This is a difficult book to review. It is also a hard book to get through. The subject matter is both lofty and dense. If you are going to do more than skim it, you will probably have to read parts, put it aside, chew on it, and then return for another session. And if it is difficult to read and review, I can only imagine how terrifically much harder it must have been to write! For the effort alone, I would give it four stars. What a task to take on: to set out not only to define what God is, based on (the author’s grasp of) the most recent scientific understanding of the nature of the universe — and then to infuse this with her personal experience of a Higher Power encountered through her 12-Step program!

I found this read (and find, since I am not finished with it) to be stimulating, exasperating, disturbing, overwhelming, inspirational, headache-making, breakthrough, bewildering and finally (even grudgingly), elucidating.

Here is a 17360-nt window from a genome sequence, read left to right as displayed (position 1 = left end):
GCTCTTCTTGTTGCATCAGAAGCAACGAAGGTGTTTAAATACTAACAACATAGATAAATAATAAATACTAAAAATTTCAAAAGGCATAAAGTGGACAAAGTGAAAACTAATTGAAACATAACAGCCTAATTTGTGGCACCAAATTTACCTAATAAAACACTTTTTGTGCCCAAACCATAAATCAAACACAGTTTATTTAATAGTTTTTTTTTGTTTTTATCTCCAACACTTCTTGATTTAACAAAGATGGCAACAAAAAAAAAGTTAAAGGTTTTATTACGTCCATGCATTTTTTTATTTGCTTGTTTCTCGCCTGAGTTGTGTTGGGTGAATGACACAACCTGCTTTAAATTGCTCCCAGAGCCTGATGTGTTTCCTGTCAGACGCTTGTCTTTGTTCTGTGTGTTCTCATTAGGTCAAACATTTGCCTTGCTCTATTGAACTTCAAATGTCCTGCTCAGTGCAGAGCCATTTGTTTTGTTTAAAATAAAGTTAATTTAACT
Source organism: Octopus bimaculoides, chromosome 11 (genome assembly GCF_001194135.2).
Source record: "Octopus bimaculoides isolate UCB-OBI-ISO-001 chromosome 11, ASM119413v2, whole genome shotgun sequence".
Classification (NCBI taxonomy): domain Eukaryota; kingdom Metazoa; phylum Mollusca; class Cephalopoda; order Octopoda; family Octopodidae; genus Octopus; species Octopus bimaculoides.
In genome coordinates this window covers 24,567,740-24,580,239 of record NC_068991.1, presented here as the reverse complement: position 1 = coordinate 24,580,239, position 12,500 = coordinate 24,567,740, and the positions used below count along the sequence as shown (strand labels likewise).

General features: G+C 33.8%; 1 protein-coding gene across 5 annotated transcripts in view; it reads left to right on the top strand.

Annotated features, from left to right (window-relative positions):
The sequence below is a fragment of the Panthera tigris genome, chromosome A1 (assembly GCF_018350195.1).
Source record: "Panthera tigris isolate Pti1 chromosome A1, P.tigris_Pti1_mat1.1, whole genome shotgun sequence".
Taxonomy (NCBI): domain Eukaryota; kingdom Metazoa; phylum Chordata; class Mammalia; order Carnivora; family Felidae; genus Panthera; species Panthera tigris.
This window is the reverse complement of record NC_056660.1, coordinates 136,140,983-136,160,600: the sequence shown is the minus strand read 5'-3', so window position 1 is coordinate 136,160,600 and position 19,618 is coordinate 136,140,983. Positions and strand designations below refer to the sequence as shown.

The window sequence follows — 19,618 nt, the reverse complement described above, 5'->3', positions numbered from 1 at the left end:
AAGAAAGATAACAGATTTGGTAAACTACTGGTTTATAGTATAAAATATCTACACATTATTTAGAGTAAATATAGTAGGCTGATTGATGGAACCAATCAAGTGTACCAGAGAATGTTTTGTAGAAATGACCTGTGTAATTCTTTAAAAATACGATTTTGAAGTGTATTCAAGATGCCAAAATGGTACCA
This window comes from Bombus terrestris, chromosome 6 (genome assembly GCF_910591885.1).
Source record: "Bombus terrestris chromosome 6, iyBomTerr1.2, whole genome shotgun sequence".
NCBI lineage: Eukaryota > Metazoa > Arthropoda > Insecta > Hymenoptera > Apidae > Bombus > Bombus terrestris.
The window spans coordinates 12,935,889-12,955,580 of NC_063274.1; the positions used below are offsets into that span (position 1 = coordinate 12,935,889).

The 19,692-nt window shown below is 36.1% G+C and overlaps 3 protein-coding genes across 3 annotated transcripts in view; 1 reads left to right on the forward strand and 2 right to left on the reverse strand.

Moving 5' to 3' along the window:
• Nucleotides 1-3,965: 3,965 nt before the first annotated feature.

I will say first, in case I lose you along the way, if you are serious in your contemplation of the nature of God, you will want to read Nancy Abrams’ book.

To begin, it helps to look at the roots on which the book grew. There are many, but four I find fundamental to understanding:

One: Nancy Abrams is the wife of cosmologist Joel Primack, one of the promulgators of the theory that our universe is not composed primarily of atoms, as you and I were taught, but instead, of invisible and mysterious “cold dark matter” and “dark energy.” Together, these two form the “double dark” theory, that, according to Nancy, are “the foundation of the modern picture of the universe.” Her idea of God had to fit, first and foremost, with that and the current take on the laws of physics and thermodynamics.